Research Guide: Sir Otto Niemeyer, GBE, KCB
Sir Otto Niemeyer was a British banker and civil servant who served as a director of the Bank for International Settlements (1931–65) and the Bank of England (1938–52). He is best known for his work overseas in the early 1930s where, as a representative of the Bank of England, he assessed the financial and economic situations of a number of countries. The first of these visits was to Australia in 1930 at the request of the Australian Government and supported by the Commonwealth Bank of Australia.
Niemeyer’s visit to Australia had a significant impact on the country’s economic and political landscape. He was highly critical of Australia’s optimistic attitude and warned that the country was living beyond its means. Niemeyer advised that the governments must cut spending, stop borrowing and balance their budgets immediately. The initial response to this advice was mixed but ultimately Niemeyer’s recommendations were accepted. This led to formulation of the Premiers' Plan in June 1931 that reflected the deflationary response Niemeyer had recommended. Niemeyer’s visit also had an unintended impact on Australia’s political situation, contributing to the political crisis that resulted in the Australian Labor Party split of 1931.
Sir Otto Niemeyer began his career as an Assistant Principal at HM Treasury in 1906. He was given responsibility for the technical control of national finance as Controller of Finance in 1922 and was influential in the introduction of the British Gold Standard Act 1925 which returned Britain to the gold standard. In 1927 Niemeyer was recruited as Executive Director and Adviser at the Bank of England by the Governor at the time, Montagu Norman. He represented the Bank on the Financial Committee of the League of Nations as well as playing a leading role in the Bank’s efforts to discover whether new financial facilities could revitalise agriculture and the cotton textile industry. He is most well known for his work overseas where, as a representative of the Bank, he studied and evaluated the financial situations of several countries offering advice and recommendations. The first of these assignments was for the Australian Government in 1930.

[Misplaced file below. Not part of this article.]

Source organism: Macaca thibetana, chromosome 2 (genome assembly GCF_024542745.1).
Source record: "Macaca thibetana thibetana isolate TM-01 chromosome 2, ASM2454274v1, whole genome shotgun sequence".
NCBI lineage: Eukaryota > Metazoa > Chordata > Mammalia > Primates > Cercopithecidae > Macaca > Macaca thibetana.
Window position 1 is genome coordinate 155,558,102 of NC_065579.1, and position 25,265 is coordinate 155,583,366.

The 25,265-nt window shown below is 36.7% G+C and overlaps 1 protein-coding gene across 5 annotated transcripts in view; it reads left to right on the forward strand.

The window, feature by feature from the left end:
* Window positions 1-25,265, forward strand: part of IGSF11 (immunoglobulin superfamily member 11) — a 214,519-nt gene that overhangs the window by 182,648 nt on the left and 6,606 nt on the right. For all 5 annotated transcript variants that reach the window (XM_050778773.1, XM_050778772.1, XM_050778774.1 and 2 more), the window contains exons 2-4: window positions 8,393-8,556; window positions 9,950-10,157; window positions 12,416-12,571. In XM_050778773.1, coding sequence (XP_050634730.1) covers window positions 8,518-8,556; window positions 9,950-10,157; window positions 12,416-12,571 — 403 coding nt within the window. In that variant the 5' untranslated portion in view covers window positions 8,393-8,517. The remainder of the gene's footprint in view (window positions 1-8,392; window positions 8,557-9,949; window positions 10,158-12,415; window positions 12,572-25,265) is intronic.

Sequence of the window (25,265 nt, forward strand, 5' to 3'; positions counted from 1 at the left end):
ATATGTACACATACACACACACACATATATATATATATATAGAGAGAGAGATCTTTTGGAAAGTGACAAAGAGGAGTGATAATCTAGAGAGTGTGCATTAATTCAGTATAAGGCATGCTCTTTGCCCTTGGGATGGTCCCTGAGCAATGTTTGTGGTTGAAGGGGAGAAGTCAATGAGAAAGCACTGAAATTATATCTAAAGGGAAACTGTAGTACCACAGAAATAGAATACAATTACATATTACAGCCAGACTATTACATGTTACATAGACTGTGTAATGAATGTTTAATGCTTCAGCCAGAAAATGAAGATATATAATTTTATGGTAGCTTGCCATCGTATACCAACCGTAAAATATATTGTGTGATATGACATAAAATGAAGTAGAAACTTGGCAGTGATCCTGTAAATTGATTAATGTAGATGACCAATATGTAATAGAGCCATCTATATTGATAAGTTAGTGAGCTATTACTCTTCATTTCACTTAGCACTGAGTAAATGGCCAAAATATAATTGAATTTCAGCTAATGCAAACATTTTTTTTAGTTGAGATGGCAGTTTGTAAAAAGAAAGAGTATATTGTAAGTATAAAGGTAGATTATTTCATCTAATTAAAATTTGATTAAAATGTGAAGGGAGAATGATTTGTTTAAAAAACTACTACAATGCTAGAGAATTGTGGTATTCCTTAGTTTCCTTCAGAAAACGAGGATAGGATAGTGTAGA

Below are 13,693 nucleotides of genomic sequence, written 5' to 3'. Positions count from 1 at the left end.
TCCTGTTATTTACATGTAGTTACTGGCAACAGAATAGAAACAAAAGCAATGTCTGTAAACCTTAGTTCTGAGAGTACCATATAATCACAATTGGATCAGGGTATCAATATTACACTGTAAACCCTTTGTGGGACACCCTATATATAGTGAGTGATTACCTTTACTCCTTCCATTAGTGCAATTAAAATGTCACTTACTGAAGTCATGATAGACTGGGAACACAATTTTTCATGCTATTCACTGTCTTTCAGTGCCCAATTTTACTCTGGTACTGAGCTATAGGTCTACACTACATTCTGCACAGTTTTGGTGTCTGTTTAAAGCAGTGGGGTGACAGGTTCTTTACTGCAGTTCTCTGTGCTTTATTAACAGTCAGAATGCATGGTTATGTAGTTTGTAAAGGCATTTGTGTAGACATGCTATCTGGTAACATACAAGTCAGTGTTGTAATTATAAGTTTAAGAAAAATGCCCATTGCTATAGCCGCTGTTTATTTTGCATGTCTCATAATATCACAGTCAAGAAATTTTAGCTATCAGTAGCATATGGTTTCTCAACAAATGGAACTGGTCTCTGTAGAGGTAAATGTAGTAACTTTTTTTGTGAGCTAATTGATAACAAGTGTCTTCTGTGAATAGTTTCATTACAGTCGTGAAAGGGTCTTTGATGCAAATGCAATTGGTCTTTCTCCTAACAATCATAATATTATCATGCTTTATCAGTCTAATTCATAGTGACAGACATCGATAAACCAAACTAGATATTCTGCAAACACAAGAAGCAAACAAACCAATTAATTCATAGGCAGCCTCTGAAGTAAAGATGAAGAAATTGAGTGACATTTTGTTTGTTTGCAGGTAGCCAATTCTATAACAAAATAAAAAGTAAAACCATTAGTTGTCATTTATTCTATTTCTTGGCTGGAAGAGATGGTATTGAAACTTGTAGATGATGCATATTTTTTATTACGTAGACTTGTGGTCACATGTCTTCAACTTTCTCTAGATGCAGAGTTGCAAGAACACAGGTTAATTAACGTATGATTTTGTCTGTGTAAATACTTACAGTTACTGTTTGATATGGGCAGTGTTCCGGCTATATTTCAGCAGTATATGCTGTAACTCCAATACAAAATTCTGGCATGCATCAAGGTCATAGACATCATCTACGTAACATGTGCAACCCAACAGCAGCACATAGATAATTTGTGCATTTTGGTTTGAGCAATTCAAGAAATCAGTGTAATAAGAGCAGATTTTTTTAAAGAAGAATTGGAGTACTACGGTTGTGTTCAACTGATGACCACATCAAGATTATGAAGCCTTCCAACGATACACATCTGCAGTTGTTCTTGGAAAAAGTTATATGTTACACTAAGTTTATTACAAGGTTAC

Australia’s financial situation in 1930
At the time of Niemeyer’s visit, Australia had found itself in a difficult financial situation. The return to the gold standard in 1925 had negatively impacted the value of the Australian pound creating a disparity between Australian and foreign price levels, which affected the volume of Australian exports. The country’s imports began to far exceed its exports with the cost of the continued borrowing being covered by more debt. In 1927 the commodity prices began to fall and the funds from London that Australia relied upon fell, leading banks to restrict their advances. The resulting financial and economic situation contributed to a large federal budget deficit. The Wall Street Crash of 1929 then resulted in a further loss of export revenue and a cessation of borrowing with many countries proceeding to call in their outstanding loans. Australia found itself with a debt that was too large for it to be able to pay off. It was at this point that the Australian Government, with the support and assistance of the Commonwealth Bank of Australia, invited the Bank of England to send Niemeyer to Australia to help determine the necessary steps for Australia to fulfil its financial obligations. This invitation followed a precedent set by a previous Bank of England visit from Sir Ernest Harvey who had come to Australia in 1927 at the invitation of the Commonwealth Bank. Harvey’s visit had been motivated by the Bank’s wish to discuss central banking problems.